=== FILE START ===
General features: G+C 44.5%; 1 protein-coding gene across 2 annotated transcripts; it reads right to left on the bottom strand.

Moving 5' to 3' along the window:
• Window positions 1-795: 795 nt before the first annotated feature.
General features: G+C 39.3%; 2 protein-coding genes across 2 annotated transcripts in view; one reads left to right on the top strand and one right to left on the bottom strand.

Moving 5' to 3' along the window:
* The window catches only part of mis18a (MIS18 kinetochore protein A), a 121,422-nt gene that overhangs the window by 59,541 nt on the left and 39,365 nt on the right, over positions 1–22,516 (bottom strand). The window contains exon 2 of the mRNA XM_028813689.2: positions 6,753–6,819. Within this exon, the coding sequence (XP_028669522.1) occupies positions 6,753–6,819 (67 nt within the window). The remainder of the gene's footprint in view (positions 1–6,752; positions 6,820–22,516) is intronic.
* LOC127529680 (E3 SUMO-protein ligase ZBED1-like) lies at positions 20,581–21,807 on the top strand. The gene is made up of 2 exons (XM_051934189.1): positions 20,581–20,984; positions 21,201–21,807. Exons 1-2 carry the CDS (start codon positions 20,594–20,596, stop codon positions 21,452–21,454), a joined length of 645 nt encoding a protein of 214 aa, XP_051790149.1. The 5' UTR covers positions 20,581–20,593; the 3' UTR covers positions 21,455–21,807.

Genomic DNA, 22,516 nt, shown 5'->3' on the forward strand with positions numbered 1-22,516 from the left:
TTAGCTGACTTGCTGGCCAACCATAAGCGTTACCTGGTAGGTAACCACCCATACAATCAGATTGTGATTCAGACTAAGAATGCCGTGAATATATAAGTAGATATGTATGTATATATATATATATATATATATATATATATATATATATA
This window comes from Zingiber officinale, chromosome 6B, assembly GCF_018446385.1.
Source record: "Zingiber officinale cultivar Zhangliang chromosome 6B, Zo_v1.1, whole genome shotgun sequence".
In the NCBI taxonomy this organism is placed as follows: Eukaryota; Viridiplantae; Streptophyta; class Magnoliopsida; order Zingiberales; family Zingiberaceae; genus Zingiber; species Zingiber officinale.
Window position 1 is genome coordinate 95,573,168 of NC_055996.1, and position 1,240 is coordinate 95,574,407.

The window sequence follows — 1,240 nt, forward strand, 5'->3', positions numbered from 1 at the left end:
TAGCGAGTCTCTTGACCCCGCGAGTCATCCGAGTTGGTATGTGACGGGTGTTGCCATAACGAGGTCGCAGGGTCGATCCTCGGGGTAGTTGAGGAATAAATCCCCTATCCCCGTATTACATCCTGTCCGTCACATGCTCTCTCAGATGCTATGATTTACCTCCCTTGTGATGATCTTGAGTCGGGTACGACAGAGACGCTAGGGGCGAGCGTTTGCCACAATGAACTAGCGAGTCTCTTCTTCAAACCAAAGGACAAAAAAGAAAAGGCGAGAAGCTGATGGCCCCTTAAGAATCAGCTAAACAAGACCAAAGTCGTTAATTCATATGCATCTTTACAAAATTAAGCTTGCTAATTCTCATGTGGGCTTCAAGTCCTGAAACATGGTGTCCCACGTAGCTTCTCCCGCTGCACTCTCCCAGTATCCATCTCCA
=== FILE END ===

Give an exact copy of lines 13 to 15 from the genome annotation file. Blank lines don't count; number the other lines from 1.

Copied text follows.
Window position 1 is genome coordinate 95,573,168 of NC_055996.1, and position 1,240 is coordinate 95,574,407.

The window sequence follows — 1,240 nt, forward strand, 5'->3', positions numbered from 1 at the left end:
TAGCGAGTCTCTTGACCCCGCGAGTCATCCGAGTTGGTATGTGACGGGTGTTGCCATAACGAGGTCGCAGGGTCGATCCTCGGGGTAGTTGAGGAATAAATCCCCTATCCCCGTATTACATCCTGTCCGTCACATGCTCTCTCAGATGCTATGATTTACCTCCCTTGTGATGATCTTGAGTCGGGTACGACAGAGACGCTAGGGGCGAGCGTTTGCCACAATGAACTAGCGAGTCTCTTCTTCAAACCAAAGGACAAAAAAGAAAAGGCGAGAAGCTGATGGCCCCTTAAGAATCAGCTAAACAAGACCAAAGTCGTTAATTCATATGCATCTTTACAAAATTAAGCTTGCTAATTCTCATGTGGGCTTCAAGTCCTGAAACATGGTGTCCCACGTAGCTTCTCCCGCTGCACTCTCCCAGTATCCATCTCCA